In 2007, Misty Jenkins, from Ballarat and Gunditjmara descent, became the  first indigenous person to study at Oxford and then Cambridge University, after  completing a PhD in immunology at Melbourne University. Although her research on  cancer cell death at the Peter MacCallum Cancer Centre is not specifically  indigenous, she sits on several boards devoted to indigenous higher education  and research. She also helped expand indigenous postgraduate programs at  Cambridge and Oxford, where Paul Gray, in experimental psychology, and Christian  Thompson, in fine arts, are this year completing PhDs.

Aboriginal and Torres Strait Islander people did not enter tertiary education  until the 1950s. Dr Margo Weir, 74, finished a diploma in physical education in  1959 at Melbourne University and completed a PhD in curriculum design and  evaluation in 2000. ”It’s the PhDs in institutions that influence the knowledge  parameters of those disciplines,” she says. ”If you are an Aboriginal PhD, you  are importing Aboriginal culture and knowledge into that framework.”

Professor Steven Larkin, pro vice-chancellor for indigenous leadership at  Charles Darwin University, says PhD graduates can change the way those who  follow conduct research,  adding that Aboriginal PhD students need supervisors  who understand ”conflicts of knowledge culture”.

Another change wrought by having more Aboriginal and Torres Strait Islander  academics  could be enhanced debate across communities. ”At the moment there  are one or two voices that dominate, Professor Larkin says. ”We might have  those views challenged, and I think that’s a good thing. Out of difference comes  creativity and innovation.”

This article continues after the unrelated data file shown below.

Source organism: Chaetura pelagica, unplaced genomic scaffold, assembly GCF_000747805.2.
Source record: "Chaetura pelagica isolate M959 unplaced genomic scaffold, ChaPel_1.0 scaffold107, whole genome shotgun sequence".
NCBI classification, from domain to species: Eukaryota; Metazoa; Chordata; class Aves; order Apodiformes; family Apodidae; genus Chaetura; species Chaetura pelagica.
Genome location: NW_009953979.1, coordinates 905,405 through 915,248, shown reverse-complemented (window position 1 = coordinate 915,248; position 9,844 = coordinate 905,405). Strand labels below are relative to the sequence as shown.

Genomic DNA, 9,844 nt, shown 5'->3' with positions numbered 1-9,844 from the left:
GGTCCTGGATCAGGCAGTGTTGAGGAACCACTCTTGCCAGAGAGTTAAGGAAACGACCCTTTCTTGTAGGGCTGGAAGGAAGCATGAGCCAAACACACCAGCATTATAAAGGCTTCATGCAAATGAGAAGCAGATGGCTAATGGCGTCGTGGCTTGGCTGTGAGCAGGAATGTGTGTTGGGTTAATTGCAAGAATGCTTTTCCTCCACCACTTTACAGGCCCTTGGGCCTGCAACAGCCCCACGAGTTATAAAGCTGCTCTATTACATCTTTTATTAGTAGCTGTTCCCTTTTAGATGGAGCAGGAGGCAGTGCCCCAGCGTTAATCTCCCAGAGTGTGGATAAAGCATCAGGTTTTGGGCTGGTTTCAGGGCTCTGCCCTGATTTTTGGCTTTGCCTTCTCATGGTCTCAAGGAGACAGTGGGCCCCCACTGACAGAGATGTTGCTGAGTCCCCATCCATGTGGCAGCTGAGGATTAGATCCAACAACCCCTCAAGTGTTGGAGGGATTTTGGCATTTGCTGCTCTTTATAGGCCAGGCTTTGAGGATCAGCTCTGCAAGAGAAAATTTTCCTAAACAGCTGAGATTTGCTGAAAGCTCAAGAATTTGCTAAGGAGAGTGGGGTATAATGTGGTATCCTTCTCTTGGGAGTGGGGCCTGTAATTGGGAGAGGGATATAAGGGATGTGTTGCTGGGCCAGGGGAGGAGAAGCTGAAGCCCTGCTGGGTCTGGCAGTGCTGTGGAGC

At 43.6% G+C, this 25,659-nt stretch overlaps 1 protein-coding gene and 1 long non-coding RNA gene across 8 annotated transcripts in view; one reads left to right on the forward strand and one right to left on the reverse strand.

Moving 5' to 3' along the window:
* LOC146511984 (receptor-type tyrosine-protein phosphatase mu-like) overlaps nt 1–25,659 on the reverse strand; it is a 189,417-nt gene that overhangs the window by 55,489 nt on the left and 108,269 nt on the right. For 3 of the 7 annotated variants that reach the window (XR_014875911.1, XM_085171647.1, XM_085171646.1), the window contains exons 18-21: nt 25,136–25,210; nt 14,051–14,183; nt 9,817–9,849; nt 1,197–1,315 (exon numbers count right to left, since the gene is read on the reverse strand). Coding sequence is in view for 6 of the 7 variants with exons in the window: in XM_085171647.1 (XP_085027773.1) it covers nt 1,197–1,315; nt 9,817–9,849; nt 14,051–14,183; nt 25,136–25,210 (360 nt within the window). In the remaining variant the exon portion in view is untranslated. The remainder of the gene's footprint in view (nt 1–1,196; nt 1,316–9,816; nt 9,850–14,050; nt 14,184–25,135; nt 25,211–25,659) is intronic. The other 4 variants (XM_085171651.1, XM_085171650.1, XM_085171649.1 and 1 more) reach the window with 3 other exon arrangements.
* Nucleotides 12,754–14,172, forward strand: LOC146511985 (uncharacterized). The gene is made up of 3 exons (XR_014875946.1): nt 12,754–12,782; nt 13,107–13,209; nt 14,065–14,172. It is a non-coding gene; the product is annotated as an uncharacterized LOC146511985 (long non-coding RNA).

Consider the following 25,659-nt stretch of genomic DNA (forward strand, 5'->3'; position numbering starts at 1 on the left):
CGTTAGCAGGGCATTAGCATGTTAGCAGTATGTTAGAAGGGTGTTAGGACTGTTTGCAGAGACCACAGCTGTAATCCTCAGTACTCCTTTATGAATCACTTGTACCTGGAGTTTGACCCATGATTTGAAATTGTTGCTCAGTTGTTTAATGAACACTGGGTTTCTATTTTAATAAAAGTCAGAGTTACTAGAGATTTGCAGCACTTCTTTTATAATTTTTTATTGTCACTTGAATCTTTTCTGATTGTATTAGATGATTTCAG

If Aboriginal PhD graduates are to influence indigenous politics, doctorates  may need to generate ”different analyses and contribute new knowledge”, Dr  Sana Nakata says, to which Professor Larkin adds: ”Our understanding of  disadvantage, for example, may need to change to generate new ways to tackle  it.”

Dr Grieves, a research fellow at the University of Sydney, says indigenous  knowledge is being recognised in universities around the world but she is  philosophical about its political impact in Australia. ”Our PhD system is not a  system that produces academic activists like those in other parts of the  world,” she says. ”The education system here is really about individual career  plans. I don’t hold out a lot of hope that 400 Aboriginal people with PhDs are  going to change things for Aboriginal people.

Dr Grieves believes people who have been activists should be running research  programs, ”but they’re not”.

”Those people – Gary Foley, Jim Everett and Paul Coe, for example – have  been our great thinkers and researchers,” she says. Gary Foley was awarded a  PhD for research on the history of Aboriginal organisations last year.

She also points to concerns that people with PhDs ”are not being employed in  top positions at universities in favour of Aboriginal bureaucrats”.

The growth in doctoral numbers can be attributed to several factors,  including better supervision, more scholarship programs, and the establishment  of centres such as Murrup Barak at the University of Melbourne and Nura Gili at  UNSW.